Who isn’t a craft beer drinker these days what with the explosion of independent craft brewers in nearly every state of the Union? But have you tried cooking with your favorite brew?
Admittedly, I am not an aficionado of craft beers, I am but a casual imbiber who enjoys a couple of cold IPAs on a sultry summer’s day, switching to a hearty brown ale or porter when temperatures cool and daylight descends into darkness far too early. But there are certain times, like baseball and football season (so pretty much year-round), where beer is the obvious choice, and that beer is not Coors or Bud Light.
But cooking with beer – I’ve been mastering that for some time! Because, guess what? Beer has no sodium, and, in case your new to She’s Cookin’, the majority of recipes here are focused on lowering your sodium intake without sacrificing flavor. In many dishes, beer is a wonderful substitute for stock or broth, which contains a ton of salt, especially if it is store bought. Beer also imparts an abundance of fruity, hoppy, yeasty, chocolate, coffee flavors that are not inherent in broth.
Enter Food on Tap, written and beautifully photographed by my friend, Lori Rice, who writes, photographs and develops recipes at Fake Food Free, and whose love of fresh, simple, food evolved into an equal fondness for well-crafted beer. Today, I’m typing this post with one hand because I broke the other one, but I JUST HAD TO SHARE. (That wasn’t supposed to be all caps, but I’m keeping it.)
The recipes Lori has included in Food on Tap are simple, approachable, and look and sound delicious. I’m sure there are a couple that are the perfect vehicle for you to cook with your favorite beer. Since I haven’t been able to cook for a month, I am including the Baked Brown Beer Potato Cheddar Enchiladas (pg. 94), because I’ll definitely be making this when both hands are functional – and who doesn’t love enchiladas?!
- 1 tablespoon unsalted butter
- 1 small yellow onion chopped
- 2 garlic cloves minced
- 2 medium russet potatoes about 1 pound, baked
- 2 large gold potatoes about 1 pound, baked
- ½ teaspoon fine sea salt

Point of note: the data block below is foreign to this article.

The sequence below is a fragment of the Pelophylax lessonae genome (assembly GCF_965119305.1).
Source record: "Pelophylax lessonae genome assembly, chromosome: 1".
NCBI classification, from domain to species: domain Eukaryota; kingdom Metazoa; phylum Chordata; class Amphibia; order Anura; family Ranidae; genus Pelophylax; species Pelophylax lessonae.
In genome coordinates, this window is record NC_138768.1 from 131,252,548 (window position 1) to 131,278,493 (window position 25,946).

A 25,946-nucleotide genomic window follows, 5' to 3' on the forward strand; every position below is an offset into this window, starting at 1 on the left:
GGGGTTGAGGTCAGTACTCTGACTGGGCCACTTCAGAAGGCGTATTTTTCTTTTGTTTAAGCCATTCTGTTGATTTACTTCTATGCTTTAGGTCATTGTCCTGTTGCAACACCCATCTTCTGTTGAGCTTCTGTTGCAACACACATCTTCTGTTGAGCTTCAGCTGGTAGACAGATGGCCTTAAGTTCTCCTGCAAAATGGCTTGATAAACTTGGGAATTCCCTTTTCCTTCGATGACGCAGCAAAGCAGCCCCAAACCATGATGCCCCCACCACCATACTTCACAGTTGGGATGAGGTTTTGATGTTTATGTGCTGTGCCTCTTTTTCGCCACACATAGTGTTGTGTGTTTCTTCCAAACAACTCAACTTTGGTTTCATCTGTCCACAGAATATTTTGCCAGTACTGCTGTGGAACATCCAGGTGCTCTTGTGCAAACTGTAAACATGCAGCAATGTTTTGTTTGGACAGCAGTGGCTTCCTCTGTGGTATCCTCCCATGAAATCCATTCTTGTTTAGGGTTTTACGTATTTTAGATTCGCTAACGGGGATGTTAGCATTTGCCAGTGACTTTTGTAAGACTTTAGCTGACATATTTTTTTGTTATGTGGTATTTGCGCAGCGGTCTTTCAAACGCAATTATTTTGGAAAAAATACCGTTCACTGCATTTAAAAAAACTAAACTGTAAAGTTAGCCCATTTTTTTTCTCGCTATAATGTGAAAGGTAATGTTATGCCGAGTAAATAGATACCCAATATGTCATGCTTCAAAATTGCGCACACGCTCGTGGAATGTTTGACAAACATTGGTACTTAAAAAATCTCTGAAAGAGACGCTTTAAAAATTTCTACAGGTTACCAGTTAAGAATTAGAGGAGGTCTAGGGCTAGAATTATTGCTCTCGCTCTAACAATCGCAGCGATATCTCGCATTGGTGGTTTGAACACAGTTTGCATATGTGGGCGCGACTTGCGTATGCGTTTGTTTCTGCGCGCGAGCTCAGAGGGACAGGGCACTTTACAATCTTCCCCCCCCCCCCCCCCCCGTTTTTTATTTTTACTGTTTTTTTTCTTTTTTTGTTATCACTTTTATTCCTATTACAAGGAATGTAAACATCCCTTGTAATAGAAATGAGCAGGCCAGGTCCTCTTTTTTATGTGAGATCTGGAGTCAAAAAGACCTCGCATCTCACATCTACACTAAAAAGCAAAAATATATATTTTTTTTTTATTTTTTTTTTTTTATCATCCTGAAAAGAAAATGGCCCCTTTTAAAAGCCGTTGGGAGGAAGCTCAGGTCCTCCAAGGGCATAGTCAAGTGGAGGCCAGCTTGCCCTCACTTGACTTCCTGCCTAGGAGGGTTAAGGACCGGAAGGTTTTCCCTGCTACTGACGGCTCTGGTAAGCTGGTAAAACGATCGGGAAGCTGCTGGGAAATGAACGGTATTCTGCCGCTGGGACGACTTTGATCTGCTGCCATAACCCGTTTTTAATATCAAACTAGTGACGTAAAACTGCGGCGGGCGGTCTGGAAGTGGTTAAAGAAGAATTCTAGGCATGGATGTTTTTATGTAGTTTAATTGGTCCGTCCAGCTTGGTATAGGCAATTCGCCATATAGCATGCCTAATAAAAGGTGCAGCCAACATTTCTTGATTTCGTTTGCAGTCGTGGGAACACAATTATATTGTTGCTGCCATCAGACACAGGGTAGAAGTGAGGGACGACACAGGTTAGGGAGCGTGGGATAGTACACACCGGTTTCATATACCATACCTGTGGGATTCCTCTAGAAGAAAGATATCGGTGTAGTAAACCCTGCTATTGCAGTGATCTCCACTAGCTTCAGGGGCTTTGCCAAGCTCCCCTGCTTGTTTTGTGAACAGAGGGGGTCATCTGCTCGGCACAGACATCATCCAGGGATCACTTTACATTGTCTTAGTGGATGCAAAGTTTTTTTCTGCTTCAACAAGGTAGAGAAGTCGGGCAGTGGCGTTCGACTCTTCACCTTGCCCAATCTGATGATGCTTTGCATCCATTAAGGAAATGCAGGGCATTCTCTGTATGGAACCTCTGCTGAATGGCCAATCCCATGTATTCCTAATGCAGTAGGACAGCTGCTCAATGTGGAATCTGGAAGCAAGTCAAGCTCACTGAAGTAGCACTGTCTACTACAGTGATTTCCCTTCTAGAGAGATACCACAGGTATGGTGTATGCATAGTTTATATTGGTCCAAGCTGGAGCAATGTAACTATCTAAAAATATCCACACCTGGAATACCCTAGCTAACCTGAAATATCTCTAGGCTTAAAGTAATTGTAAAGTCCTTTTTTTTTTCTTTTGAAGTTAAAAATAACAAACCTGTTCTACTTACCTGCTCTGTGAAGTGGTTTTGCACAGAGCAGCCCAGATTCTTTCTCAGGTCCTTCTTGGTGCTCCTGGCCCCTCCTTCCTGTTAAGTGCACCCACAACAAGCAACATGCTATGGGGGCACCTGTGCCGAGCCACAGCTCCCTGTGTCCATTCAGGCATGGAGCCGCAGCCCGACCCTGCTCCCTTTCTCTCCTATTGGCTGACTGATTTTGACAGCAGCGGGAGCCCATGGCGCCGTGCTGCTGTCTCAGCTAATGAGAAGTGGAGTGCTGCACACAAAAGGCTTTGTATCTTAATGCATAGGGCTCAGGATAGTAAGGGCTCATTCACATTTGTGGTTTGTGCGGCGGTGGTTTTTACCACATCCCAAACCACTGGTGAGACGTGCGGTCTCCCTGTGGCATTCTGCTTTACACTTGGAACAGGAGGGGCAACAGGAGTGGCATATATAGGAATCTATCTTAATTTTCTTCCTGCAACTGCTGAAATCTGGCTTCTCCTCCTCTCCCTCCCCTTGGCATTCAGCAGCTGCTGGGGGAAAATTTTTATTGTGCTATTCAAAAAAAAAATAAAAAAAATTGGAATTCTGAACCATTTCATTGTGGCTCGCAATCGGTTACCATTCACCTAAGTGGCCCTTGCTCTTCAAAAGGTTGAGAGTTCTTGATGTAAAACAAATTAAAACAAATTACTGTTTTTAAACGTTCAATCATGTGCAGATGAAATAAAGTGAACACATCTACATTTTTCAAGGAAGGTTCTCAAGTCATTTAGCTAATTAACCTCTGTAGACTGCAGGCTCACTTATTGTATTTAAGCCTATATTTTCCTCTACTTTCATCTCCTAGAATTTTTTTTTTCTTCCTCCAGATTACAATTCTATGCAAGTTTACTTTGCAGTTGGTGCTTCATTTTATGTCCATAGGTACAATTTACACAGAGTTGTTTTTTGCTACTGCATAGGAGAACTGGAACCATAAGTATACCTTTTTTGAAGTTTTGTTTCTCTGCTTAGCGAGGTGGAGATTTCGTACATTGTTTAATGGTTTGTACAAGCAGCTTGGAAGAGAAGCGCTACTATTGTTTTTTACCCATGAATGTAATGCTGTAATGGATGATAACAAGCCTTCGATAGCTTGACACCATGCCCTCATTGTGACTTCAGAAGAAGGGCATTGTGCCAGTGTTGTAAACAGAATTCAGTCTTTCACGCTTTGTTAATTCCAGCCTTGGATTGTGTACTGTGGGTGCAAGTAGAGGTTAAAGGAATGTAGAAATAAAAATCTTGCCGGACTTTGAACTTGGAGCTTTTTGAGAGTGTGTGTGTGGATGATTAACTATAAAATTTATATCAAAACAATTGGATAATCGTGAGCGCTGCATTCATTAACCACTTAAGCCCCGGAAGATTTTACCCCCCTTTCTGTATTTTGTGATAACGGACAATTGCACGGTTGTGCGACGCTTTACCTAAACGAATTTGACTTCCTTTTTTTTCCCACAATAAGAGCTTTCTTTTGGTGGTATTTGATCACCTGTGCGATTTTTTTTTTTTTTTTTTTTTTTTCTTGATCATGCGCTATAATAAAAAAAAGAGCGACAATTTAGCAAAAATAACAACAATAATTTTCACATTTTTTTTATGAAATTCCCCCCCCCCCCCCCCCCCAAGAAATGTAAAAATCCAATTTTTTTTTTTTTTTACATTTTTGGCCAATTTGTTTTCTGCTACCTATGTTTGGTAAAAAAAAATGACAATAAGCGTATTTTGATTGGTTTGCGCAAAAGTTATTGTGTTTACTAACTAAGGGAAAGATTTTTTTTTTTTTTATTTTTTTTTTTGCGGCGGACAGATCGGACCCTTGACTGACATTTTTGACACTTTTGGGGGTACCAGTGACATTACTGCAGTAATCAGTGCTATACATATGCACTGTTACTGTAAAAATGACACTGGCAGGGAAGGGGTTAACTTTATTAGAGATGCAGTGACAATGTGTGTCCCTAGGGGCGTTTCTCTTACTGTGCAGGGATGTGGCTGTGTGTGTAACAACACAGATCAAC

- ¼ teaspoon smoked paprika
- 3 ounces brown ale
- 8 ounces white or yellow Cheddar shredded, divided
- 2 tablespoons unsalted butter
- 1 tablespoon unbleached all-purpose flour
- 3 tablespoons chile powder
- 3 tablespoons tomato paste
- 9 ounces brown ale
- 1 cup low-sodium chicken stock
- ½ cup tomato sauce
- 1 teaspoon ground cumin
- 1 teaspoon dried oregano
- ½ teaspoon garlic powder
- ½ teaspoon fine sea salt
- ¼ teaspoon smoked paprika
- 12 large corn tortillas warmed
- Chopped cilantro for garnish
Preheat the oven to 400°F. Spray a 9-by-13-inch baking dish with nonstick cooking spray.
To make the enchilada filling, melt 1 tablespoon of butter in a large skillet over medium-high heat. Add the onion and cook until it begins to soften, about 3 minutes. Add the garlic and cook for 1 more minute.
Roughly chop the baked potatoes (with the skin on, unless you choose to discard it) and add them to the skillet. Stir in the salt and the smoked paprika. Pour in the 3 ounces of beer and stir the potatoes, gently breaking them up. Cook until the liquid is absorbed and any remaining evaporates, about 1 more minute. Sprinkle with half of the cheese. Let cool.
To make the sauce, melt the 2 tablespoons of butter in a medium saucepan over medium-high heat. Once melted, sprinkle in the flour and whisk it into a paste, about 30 seconds. Whisk in the chile powder and then the tomato paste. A thick red paste should form.
Carefully pour in the 9 ounces of beer and then the stock as you continue to whisk. Bring to a low simmer and cook until it begins to thicken slightly, 5 minutes. Add the tomato sauce, and then stir in the cumin, oregano, garlic powder, salt, and paprika. Continue to simmer for 5 more minutes.
Transfer ¼ cup of the sauce to the baking dish and spread it to coat the bottom. Work on a flat surface and scoop an equal amount of potato filling into the bottom center portion of a tortilla. Roll from the bottom up and place seam side down in the baking dish. Continue with the remaining tortillas. It’s okay if the tortillas split in some spots once you get it into the baking dish.
Pour the remaining sauce over the enchiladas and sprinkle with the remaining cheese. Bake for 12 minutes, until the cheese is melted and the enchiladas are bubbling. Serve warm, sprinkled with cilantro. Leftovers will keep in the fridge for up to 2 days.
Look for corn tortillas that are 7 to 8 inches in diameter. I often find them labeled as large corn tortillas. If you can’t find them, feel free to substitute with flour. You can also use smaller corn tortillas and make more enchiladas with less potato filling inside each one.
Recipe reprinted with permission from Food on Tap by Lori Rice, published by The Countryman Press, October 2017.
Beer can be used in recipes for any meal (see the brunch chapter!) and in any course of a meal. Other recipes from Food on Tap that I can’t wait to try are the Porter Smoked Salmon Spread, the Giant Witbier Biscuits, and the Tomato Blue Cheese Tarts (with Belgian Golden Ale Crust).YUM! The dessert chapter has several recipes that recipes that are perfect for the holidays – Vanilla Porter Pecan Walnut Pie anyone?
I also like how Lori offers several beer recommendations for each recipe. She has developed a discerning palate over the years, which is especially helpful if you are broadening your beer education. Food on Tap also makes a terrific gift for your craft beer loving friends who like to cook or extend their recipe repertoire beyond beer can chicken or chocolate stout cake. You can order Food on Tap from Amazon or your favorite bookseller. Enjoy!